Extinction Rebellion Families Islington co-founder on ditching meat and flights to reduce her carbon footprint
- Credit: Archant
Miranda Irwin is a founding member of Extinction Rebellion’s local families group. She told Lucas Cumiskey how she wants it to be a space where kids don’t feel worried about the future, but empowered
Children and young people following the example of Greta Thunberg have been some of the most vocal calling for action on climate change this year - but now parents, like Islington's Miranda Irwin, are standing alongside them.
A founding member of Islington's "Extinction Rebellion Families" group, Miranda gave up meat and flying to reduce her carbon footprint, but says she wouldn't judge anyone for not doing the same as "the solution doesn't lie with individuals, but with system change".
Miranda recalls how the Islington branch was formed after children took letters and flowers to Jeremy Corbyn's constituency office in April, urging the Labour leader to help them stop climate change.
"The children had written him letters asking him to declare a climate crisis," said Miranda.
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"He then did, which was very empowering for the children. I think they felt they played a part in that, so it was an amazing experience for them."
Islington XR Families have since been involved in organising the Friday school strikes inspired by Swedish environmentalist Greta and, more recently, singing songs and making banners in Trafalgar Square as part of the Autumn Uprising occupation.
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"I think the children are aware about the climate emergency anyway," said Miranda. "I do not necessarily think it's political to protect the environment.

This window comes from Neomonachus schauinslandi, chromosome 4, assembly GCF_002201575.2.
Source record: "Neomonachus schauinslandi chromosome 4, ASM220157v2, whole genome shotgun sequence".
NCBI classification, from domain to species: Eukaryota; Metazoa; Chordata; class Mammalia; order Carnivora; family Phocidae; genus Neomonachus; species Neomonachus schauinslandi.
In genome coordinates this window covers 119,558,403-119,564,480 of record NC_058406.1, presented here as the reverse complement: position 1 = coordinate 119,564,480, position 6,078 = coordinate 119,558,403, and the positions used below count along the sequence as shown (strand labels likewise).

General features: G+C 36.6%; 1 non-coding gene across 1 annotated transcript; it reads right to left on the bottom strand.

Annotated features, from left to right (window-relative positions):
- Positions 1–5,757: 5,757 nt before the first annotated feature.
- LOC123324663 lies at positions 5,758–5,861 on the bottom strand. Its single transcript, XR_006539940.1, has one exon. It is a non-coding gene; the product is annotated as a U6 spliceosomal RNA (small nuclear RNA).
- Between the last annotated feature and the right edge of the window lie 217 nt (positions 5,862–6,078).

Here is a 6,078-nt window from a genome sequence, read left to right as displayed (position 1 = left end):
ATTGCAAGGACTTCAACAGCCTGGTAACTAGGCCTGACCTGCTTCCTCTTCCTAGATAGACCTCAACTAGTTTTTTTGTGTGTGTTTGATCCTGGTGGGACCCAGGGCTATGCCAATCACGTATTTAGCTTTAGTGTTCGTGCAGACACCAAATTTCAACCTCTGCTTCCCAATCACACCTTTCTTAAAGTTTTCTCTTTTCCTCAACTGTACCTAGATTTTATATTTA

"What we do is very positive and it's not based around telling them scary stories about what the future might hold; it's more about creating a space for children where they don't feel worried."
Miranda says she and her children have made friends with lots of other families through their activism, creating a greater sense of community.
She distanced herself from the XR members who clamboured on top of trains at Stratford, Shadwell and Canning a week ago (Thu), which led to eight arrests and ugly scenes as a man was dragged off a train by commuters. Like an overwhelming majority in the wider XR movement - some 78 per cent - she had opposed the action when it was first discussed days beforehand. It went ahead anyway.
"I didn't want that to happen," she said. "I was not comfortable with that at all - it was targeting the wrong people."
She's ditched air travel and took her kids on holiday to France by train last summer, and won't cook meat in the house any more.
But she said: "I wouldn't tell someone not to fly when businesses are sending people around the world. [...] I wouldn't judge anyone for eating meat. The solution doesn't lie with individuals, but with system change that lets people lead de-carbonised lifestyles."